Study to assess the 2009 Germantown Employment Area Sector Plan and chart a path forward for the Germantown community
Wheaton, Md. – The Montgomery County Planning Department, part of The Maryland-National Capital Park and Planning Commission, will present the scope of work of its upcoming Germantown Employment Area Sector Plan Study to the Montgomery County Planning Board at its meeting on February 8, 2024. The study will revisit the 2009 Germantown Employment Area Sector Plan to review and assess strengths, weaknesses, opportunities, and challenges Germantown faces and to work with community members to understand what could better guide the plan area’s future. The study will consider whether employment and housing growth are a major part of the plan area’s future and if a sector plan amendment might be needed in the future. The scope of work presentation is one of the first steps in the study process.
The study will:
- Assess the state of the plan area relative to the recommendations of the 2009 Sector Plan and other policies, particularly regarding the ability to attract employment and housing opportunities, planned roadway improvements, urban design, planned transit service changes, and achievement of public benefits under the Optional Method of Development.
- Include community outreach and engagement activities, an employment and economic analysis, and scenario modeling of potential alternative futures for the Germantown activity centers along I-270.
- Recommendations will address what, if any, interventions may be needed to support the plan in the years to come, including the potential for a future amendment to the Germantown Employment Area Sector Plan.
The study is being undertaken now due to a need to respond to continued trends in the county’s high vacancy office market, especially following the COVID-19 pandemic, and a desire to enhance Germantown’s town center and economic activity. This study is expected to conclude by the end of 2024 with a presentation of study findings to the Montgomery Planning Board and Montgomery County Council.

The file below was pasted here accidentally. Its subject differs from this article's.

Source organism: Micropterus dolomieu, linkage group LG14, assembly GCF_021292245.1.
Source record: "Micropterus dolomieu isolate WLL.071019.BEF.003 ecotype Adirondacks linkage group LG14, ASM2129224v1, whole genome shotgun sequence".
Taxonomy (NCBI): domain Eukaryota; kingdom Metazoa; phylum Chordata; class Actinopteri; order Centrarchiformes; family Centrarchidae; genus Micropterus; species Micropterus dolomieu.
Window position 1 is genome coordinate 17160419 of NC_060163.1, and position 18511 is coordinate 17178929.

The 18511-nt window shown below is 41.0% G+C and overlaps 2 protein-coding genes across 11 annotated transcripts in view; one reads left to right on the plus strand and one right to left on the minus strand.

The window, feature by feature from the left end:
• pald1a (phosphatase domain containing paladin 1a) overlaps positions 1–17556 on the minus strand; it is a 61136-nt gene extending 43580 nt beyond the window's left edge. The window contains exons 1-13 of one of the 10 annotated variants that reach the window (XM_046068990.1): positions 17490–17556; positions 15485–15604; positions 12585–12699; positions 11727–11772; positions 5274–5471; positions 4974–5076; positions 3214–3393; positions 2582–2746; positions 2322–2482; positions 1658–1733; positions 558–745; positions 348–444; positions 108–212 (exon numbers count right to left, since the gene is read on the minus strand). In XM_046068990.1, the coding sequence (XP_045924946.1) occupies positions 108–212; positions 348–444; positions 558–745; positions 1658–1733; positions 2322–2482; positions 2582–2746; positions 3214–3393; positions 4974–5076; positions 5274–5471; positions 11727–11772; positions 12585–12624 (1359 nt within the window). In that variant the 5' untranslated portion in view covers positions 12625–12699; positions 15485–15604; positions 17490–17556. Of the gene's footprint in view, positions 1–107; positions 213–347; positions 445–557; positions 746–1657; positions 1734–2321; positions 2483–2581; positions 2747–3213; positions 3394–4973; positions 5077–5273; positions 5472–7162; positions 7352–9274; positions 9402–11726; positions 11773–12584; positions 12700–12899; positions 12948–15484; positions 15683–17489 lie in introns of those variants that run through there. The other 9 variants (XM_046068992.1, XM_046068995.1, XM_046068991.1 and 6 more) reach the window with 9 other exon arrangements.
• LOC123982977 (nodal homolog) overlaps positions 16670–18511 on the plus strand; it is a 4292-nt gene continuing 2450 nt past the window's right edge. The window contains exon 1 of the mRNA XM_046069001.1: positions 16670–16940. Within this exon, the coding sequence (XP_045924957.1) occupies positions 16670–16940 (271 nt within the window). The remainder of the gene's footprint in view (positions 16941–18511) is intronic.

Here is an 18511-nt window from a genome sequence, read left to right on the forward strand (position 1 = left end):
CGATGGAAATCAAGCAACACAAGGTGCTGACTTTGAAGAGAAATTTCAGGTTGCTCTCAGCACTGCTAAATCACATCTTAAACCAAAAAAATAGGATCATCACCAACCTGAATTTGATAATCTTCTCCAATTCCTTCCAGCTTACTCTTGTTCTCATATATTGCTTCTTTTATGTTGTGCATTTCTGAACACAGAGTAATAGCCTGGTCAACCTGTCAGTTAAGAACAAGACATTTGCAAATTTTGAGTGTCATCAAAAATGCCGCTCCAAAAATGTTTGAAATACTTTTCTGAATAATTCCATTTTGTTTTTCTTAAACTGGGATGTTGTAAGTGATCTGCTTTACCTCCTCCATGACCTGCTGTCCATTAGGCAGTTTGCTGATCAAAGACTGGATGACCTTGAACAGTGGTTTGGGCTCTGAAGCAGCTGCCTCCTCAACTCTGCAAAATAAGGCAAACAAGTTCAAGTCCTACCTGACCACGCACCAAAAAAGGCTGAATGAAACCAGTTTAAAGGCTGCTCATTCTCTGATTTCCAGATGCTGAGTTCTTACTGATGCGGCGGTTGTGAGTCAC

The scope of work presentation will be livestreamed on the Planning Board’s website when the meeting is in session. Community members are invited to sign up for the study’s eletter to receive information and news on the study as well as to contact project manager Clark Larson at 301-495-1331 or via Email.
The Study Process
The study results will be shared with the community and the Planning Board but it’s important to note, that unlike a master plan, studies conducted by Montgomery Planning do not change zoning. Montgomery Planning begins a study by collecting information about the people who live and work in the area and information about the area itself—its homes and businesses, its growth patterns and environmental needs, and its economic and physical relationships to the surrounding county. Through community engagement and correspondence with community organizations, local business owners, government entities, and other stakeholders, planners determine what the future of the area may look like and how we can best enable a version that is equitable, viable, and carries forward what people love about their community as-is.
About the 2009 Germantown Employment Area Sector Plan
The 2009 Germantown Employment Area Sector Plan established a vision to transform Germantown’s central employment corridor into a vibrant town center and mixed-use districts, but the plan area has not grown as expected in the years since. Some parts of the sector plan area have realized that vision, while others have yet to develop accordingly and have seen densities, occupancies, and public improvements fall short of their potential. The plan’s anticipated residential and employment growth has not kept pace with projections, and the area has been slow to transition its suburban-style commercial areas—with low-rise buildings and large areas of surface parking—into compact, walkable places, especially in the desirable Town Center Core, Cloverleaf, and North End districts. The sector plan amended about 2,400 acres of the 13,000-acre Germantown Master Plan (1989).